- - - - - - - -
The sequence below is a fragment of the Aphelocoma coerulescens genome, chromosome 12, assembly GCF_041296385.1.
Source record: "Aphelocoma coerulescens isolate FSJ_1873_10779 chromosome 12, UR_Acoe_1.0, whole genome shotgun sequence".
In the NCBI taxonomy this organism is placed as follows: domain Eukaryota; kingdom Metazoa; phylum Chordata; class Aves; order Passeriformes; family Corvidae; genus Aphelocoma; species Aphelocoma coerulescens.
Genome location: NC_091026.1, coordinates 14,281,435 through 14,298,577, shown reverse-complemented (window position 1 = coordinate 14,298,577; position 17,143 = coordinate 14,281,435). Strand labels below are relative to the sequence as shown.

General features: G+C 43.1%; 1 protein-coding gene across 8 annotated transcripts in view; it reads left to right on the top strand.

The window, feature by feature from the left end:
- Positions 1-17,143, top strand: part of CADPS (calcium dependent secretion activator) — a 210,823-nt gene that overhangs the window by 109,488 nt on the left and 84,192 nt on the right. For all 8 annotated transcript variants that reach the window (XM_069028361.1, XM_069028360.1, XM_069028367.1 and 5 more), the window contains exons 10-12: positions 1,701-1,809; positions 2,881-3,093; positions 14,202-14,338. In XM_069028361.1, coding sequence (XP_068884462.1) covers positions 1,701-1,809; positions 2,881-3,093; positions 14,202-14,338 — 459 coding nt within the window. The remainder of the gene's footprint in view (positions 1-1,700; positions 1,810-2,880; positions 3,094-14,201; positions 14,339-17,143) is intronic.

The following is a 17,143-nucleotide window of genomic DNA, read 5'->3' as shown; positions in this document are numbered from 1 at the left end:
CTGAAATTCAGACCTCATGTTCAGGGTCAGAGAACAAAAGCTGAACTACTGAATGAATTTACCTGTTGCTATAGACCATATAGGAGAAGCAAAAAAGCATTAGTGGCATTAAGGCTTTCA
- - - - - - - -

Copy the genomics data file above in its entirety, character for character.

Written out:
The sequence below is a fragment of the Aphelocoma coerulescens genome, chromosome 12, assembly GCF_041296385.1.
Source record: "Aphelocoma coerulescens isolate FSJ_1873_10779 chromosome 12, UR_Acoe_1.0, whole genome shotgun sequence".
In the NCBI taxonomy this organism is placed as follows: domain Eukaryota; kingdom Metazoa; phylum Chordata; class Aves; order Passeriformes; family Corvidae; genus Aphelocoma; species Aphelocoma coerulescens.
Genome location: NC_091026.1, coordinates 14,281,435 through 14,298,577, shown reverse-complemented (window position 1 = coordinate 14,298,577; position 17,143 = coordinate 14,281,435). Strand labels below are relative to the sequence as shown.

General features: G+C 43.1%; 1 protein-coding gene across 8 annotated transcripts in view; it reads left to right on the top strand.

The window, feature by feature from the left end:
- Positions 1-17,143, top strand: part of CADPS (calcium dependent secretion activator) — a 210,823-nt gene that overhangs the window by 109,488 nt on the left and 84,192 nt on the right. For all 8 annotated transcript variants that reach the window (XM_069028361.1, XM_069028360.1, XM_069028367.1 and 5 more), the window contains exons 10-12: positions 1,701-1,809; positions 2,881-3,093; positions 14,202-14,338. In XM_069028361.1, coding sequence (XP_068884462.1) covers positions 1,701-1,809; positions 2,881-3,093; positions 14,202-14,338 — 459 coding nt within the window. The remainder of the gene's footprint in view (positions 1-1,700; positions 1,810-2,880; positions 3,094-14,201; positions 14,339-17,143) is intronic.

The following is a 17,143-nucleotide window of genomic DNA, read 5'->3' as shown; positions in this document are numbered from 1 at the left end:
CTGAAATTCAGACCTCATGTTCAGGGTCAGAGAACAAAAGCTGAACTACTGAATGAATTTACCTGTTGCTATAGACCATATAGGAGAAGCAAAAAAGCATTAGTGGCATTAAGGCTTTCA